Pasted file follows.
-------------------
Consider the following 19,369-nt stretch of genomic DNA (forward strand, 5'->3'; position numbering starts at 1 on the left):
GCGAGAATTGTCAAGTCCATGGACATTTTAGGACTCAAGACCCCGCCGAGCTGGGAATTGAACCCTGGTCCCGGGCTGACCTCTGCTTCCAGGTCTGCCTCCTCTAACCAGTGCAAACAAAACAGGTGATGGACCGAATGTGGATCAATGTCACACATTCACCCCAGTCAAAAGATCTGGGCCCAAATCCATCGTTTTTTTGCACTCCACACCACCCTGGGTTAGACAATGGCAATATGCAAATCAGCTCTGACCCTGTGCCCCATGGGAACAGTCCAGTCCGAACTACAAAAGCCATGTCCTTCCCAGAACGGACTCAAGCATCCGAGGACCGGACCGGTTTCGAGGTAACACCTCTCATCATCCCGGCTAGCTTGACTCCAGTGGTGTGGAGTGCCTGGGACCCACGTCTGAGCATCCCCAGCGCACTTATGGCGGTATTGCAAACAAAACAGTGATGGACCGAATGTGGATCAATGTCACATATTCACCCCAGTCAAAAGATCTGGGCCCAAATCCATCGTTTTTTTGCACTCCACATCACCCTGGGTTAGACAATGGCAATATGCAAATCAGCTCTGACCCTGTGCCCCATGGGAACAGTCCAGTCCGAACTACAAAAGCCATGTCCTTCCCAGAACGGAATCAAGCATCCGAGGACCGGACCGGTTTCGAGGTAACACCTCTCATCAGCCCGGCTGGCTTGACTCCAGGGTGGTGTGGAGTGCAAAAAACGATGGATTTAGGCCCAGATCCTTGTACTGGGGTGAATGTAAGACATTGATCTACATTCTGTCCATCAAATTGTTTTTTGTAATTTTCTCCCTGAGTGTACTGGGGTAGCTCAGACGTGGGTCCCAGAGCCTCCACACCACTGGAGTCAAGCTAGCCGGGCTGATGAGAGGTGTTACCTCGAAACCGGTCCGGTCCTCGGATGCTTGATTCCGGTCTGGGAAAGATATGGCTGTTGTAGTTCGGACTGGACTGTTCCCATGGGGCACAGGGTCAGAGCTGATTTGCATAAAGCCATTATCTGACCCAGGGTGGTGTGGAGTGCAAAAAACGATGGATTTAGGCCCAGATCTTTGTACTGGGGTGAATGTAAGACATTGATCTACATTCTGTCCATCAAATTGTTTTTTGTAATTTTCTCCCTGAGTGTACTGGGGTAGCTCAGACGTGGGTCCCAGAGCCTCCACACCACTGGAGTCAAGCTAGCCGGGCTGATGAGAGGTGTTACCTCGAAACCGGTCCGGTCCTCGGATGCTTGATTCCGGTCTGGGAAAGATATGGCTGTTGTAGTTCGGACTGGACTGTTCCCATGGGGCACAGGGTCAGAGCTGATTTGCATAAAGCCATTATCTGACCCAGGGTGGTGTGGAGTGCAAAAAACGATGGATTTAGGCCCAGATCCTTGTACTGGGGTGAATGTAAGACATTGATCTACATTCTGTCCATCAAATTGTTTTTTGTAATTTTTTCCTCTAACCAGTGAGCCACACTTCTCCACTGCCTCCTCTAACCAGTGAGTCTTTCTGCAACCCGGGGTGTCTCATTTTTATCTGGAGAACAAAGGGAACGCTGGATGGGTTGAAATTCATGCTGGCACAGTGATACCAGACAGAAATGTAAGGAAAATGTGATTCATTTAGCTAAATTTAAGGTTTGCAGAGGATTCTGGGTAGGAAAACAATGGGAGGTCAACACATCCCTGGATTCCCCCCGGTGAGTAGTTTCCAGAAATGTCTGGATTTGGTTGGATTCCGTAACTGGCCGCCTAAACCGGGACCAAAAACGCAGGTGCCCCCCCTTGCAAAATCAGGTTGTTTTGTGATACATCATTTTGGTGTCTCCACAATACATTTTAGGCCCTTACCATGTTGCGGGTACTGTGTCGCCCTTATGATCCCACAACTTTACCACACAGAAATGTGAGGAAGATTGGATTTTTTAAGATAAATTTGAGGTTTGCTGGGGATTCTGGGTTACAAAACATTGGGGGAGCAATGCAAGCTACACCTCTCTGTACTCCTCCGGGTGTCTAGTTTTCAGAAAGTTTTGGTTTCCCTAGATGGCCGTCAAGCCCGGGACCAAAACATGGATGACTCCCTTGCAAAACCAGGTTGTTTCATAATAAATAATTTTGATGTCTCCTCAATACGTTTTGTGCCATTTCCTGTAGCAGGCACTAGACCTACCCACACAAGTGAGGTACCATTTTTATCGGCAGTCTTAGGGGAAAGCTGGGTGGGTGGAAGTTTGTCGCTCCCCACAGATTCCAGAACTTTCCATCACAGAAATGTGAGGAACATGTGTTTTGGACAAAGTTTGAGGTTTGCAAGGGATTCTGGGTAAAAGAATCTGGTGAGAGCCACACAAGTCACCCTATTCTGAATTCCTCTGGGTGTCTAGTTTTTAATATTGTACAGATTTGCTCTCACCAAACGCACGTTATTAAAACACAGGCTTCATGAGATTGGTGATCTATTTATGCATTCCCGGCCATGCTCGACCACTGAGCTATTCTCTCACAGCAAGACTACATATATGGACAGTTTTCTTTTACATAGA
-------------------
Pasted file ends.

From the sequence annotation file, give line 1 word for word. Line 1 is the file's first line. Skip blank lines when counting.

Consider the following 19,369-nt stretch of genomic DNA (forward strand, 5'->3'; position numbering starts at 1 on the left):